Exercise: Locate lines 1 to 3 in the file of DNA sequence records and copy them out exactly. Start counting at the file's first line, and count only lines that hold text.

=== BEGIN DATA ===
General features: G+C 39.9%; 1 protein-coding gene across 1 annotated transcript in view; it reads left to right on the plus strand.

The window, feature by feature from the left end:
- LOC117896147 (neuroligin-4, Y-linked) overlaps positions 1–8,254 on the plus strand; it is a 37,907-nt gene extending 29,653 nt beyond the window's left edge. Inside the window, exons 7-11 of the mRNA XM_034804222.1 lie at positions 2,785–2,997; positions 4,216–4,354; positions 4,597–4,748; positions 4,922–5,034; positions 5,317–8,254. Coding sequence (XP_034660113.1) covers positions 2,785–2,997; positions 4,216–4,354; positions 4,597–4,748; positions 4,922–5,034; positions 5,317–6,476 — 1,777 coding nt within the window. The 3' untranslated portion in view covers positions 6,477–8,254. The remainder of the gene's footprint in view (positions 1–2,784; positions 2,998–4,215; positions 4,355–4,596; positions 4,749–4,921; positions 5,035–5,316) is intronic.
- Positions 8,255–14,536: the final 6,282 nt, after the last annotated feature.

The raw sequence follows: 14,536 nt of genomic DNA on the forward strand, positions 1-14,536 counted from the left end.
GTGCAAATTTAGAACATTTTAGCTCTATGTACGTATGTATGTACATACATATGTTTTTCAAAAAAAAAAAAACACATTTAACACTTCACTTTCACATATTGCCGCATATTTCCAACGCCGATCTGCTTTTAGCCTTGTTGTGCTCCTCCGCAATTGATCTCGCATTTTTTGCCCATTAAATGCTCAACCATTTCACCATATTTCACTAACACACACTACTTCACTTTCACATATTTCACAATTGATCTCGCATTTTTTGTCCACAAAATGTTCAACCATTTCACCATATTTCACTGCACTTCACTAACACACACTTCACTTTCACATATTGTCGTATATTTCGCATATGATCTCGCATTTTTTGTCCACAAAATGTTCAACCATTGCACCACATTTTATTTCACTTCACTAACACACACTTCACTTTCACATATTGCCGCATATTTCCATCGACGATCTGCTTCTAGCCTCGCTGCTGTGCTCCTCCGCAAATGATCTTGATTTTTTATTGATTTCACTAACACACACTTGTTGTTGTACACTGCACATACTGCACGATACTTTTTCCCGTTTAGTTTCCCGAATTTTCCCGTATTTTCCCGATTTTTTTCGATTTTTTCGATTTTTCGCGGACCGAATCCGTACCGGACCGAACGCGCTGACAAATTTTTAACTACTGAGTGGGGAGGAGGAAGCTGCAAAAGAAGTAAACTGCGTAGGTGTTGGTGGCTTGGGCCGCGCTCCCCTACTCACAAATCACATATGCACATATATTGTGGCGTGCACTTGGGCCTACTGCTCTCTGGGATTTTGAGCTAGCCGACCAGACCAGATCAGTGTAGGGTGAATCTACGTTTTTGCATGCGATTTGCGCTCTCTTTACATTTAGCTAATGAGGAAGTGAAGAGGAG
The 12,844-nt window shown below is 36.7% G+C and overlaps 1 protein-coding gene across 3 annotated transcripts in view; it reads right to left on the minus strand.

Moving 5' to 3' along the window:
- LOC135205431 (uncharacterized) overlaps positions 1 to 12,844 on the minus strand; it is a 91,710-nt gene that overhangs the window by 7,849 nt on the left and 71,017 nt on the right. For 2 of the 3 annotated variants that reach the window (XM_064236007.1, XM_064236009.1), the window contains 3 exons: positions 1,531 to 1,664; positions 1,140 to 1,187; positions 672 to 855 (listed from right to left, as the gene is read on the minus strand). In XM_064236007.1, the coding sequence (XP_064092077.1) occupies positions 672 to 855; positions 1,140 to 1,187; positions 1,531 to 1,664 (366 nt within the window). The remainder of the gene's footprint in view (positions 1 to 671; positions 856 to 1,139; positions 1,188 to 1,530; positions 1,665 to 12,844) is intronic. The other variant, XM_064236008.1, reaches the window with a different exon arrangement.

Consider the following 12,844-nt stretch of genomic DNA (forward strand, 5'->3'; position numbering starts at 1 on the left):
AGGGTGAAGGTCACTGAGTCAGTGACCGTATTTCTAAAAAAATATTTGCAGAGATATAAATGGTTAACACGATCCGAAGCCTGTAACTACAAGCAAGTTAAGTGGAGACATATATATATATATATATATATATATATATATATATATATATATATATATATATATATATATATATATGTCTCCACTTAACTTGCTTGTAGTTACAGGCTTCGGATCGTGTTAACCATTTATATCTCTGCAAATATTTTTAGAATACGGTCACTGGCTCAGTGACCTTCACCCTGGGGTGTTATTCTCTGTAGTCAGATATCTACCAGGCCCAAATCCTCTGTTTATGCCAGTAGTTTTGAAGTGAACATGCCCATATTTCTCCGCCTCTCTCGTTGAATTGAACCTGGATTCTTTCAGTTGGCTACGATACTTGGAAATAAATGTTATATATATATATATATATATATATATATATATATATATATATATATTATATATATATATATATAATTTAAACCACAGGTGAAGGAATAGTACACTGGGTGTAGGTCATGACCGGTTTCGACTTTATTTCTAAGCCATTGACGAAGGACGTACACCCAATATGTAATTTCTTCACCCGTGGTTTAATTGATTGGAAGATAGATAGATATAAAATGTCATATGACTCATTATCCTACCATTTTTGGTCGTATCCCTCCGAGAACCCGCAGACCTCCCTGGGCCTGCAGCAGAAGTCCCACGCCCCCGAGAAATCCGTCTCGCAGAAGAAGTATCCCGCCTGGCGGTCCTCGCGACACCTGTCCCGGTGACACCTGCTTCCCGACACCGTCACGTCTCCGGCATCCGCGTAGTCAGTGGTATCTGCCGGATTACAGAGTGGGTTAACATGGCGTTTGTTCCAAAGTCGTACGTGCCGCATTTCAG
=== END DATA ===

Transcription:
General features: G+C 39.9%; 1 protein-coding gene across 1 annotated transcript in view; it reads left to right on the plus strand.

The window, feature by feature from the left end:
- LOC117896147 (neuroligin-4, Y-linked) overlaps positions 1–8,254 on the plus strand; it is a 37,907-nt gene extending 29,653 nt beyond the window's left edge. Inside the window, exons 7-11 of the mRNA XM_034804222.1 lie at positions 2,785–2,997; positions 4,216–4,354; positions 4,597–4,748; positions 4,922–5,034; positions 5,317–8,254. Coding sequence (XP_034660113.1) covers positions 2,785–2,997; positions 4,216–4,354; positions 4,597–4,748; positions 4,922–5,034; positions 5,317–6,476 — 1,777 coding nt within the window. The 3' untranslated portion in view covers positions 6,477–8,254. The remainder of the gene's footprint in view (positions 1–2,784; positions 2,998–4,215; positions 4,355–4,596; positions 4,749–4,921; positions 5,035–5,316) is intronic.